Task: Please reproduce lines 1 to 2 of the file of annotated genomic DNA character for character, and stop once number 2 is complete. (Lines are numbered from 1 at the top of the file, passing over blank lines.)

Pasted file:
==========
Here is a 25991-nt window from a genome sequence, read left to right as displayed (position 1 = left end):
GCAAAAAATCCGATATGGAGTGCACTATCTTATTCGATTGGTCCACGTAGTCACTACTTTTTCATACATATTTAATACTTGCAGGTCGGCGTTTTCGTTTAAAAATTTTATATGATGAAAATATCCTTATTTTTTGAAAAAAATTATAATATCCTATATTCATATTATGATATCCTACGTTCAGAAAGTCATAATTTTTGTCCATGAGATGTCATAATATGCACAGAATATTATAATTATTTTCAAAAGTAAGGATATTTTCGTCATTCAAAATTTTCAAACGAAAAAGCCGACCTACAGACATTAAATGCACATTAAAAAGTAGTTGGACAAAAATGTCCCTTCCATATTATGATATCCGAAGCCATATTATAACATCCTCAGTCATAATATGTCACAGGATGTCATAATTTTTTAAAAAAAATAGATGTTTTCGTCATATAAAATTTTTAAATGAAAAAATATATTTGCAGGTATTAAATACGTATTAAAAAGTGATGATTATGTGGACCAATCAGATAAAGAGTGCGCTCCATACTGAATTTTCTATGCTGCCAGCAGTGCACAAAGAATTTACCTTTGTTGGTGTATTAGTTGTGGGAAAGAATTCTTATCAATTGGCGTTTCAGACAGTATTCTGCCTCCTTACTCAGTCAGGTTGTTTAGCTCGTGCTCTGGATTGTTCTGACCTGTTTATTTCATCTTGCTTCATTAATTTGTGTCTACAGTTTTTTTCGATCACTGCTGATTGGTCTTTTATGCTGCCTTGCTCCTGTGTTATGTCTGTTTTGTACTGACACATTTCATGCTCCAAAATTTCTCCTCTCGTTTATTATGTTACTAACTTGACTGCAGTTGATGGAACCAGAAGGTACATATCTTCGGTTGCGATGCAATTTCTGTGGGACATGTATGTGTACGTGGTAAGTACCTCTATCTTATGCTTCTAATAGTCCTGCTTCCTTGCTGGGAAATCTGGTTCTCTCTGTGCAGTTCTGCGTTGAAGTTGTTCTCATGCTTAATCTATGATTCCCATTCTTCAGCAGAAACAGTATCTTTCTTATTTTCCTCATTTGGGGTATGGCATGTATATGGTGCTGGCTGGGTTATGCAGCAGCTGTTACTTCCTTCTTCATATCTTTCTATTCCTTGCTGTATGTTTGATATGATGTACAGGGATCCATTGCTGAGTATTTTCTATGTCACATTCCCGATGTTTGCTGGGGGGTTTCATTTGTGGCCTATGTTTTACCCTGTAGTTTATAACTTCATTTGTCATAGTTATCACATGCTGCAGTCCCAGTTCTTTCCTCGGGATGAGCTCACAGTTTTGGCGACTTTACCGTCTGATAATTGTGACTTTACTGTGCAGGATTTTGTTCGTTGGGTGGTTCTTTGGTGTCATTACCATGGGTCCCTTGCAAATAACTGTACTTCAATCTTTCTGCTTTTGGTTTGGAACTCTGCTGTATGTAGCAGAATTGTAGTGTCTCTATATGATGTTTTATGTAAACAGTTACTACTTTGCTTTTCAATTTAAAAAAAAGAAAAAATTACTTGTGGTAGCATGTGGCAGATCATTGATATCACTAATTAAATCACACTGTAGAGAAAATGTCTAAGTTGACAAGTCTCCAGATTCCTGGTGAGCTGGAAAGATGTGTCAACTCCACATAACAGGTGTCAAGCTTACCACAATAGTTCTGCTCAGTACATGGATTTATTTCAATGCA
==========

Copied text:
Here is a 25991-nt window from a genome sequence, read left to right as displayed (position 1 = left end):
GCAAAAAATCCGATATGGAGTGCACTATCTTATTCGATTGGTCCACGTAGTCACTACTTTTTCATACATATTTAATACTTGCAGGTCGGCGTTTTCGTTTAAAAATTTTATATGATGAAAATATCCTTATTTTTTGAAAAAAATTATAATATCCTATATTCATATTATGATATCCTACGTTCAGAAAGTCATAATTTTTGTCCATGAGATGTCATAATATGCACAGAATATTATAATTATTTTCAAAAGTAAGGATATTTTCGTCATTCAAAATTTTCAAACGAAAAAGCCGACCTACAGACATTAAATGCACATTAAAAAGTAGTTGGACAAAAATGTCCCTTCCATATTATGATATCCGAAGCCATATTATAACATCCTCAGTCATAATATGTCACAGGATGTCATAATTTTTTAAAAAAAATAGATGTTTTCGTCATATAAAATTTTTAAATGAAAAAATATATTTGCAGGTATTAAATACGTATTAAAAAGTGATGATTATGTGGACCAATCAGATAAAGAGTGCGCTCCATACTGAATTTTCTATGCTGCCAGCAGTGCACAAAGAATTTACCTTTGTTGGTGTATTAGTTGTGGGAAAGAATTCTTATCAATTGGCGTTTCAGACAGTATTCTGCCTCCTTACTCAGTCAGGTTGTTTAGCTCGTGCTCTGGATTGTTCTGACCTGTTTATTTCATCTTGCTTCATTAATTTGTGTCTACAGTTTTTTTCGATCACTGCTGATTGGTCTTTTATGCTGCCTTGCTCCTGTGTTATGTCTGTTTTGTACTGACACATTTCATGCTCCAAAATTTCTCCTCTCGTTTATTATGTTACTAACTTGACTGCAGTTGATGGAACCAGAAGGTACATATCTTCGGTTGCGATGCAATTTCTGTGGGACATGTATGTGTACGTGGTAAGTACCTCTATCTTATGCTTCTAATAGTCCTGCTTCCTTGCTGGGAAATCTGGTTCTCTCTGTGCAGTTCTGCGTTGAAGTTGTTCTCATGCTTAATCTATGATTCCCATTCTTCAGCAGAAACAGTATCTTTCTTATTTTCCTCATTTGGGGTATGGCATGTATATGGTGCTGGCTGGGTTATGCAGCAGCTGTTACTTCCTTCTTCATATCTTTCTATTCCTTGCTGTATGTTTGATATGATGTACAGGGATCCATTGCTGAGTATTTTCTATGTCACATTCCCGATGTTTGCTGGGGGGTTTCATTTGTGGCCTATGTTTTACCCTGTAGTTTATAACTTCATTTGTCATAGTTATCACATGCTGCAGTCCCAGTTCTTTCCTCGGGATGAGCTCACAGTTTTGGCGACTTTACCGTCTGATAATTGTGACTTTACTGTGCAGGATTTTGTTCGTTGGGTGGTTCTTTGGTGTCATTACCATGGGTCCCTTGCAAATAACTGTACTTCAATCTTTCTGCTTTTGGTTTGGAACTCTGCTGTATGTAGCAGAATTGTAGTGTCTCTATATGATGTTTTATGTAAACAGTTACTACTTTGCTTTTCAATTTAAAAAAAAGAAAAAATTACTTGTGGTAGCATGTGGCAGATCATTGATATCACTAATTAAATCACACTGTAGAGAAAATGTCTAAGTTGACAAGTCTCCAGATTCCTGGTGAGCTGGAAAGATGTGTCAACTCCACATAACAGGTGTCAAGCTTACCACAATAGTTCTGCTCAGTACATGGATTTATTTCAATGCA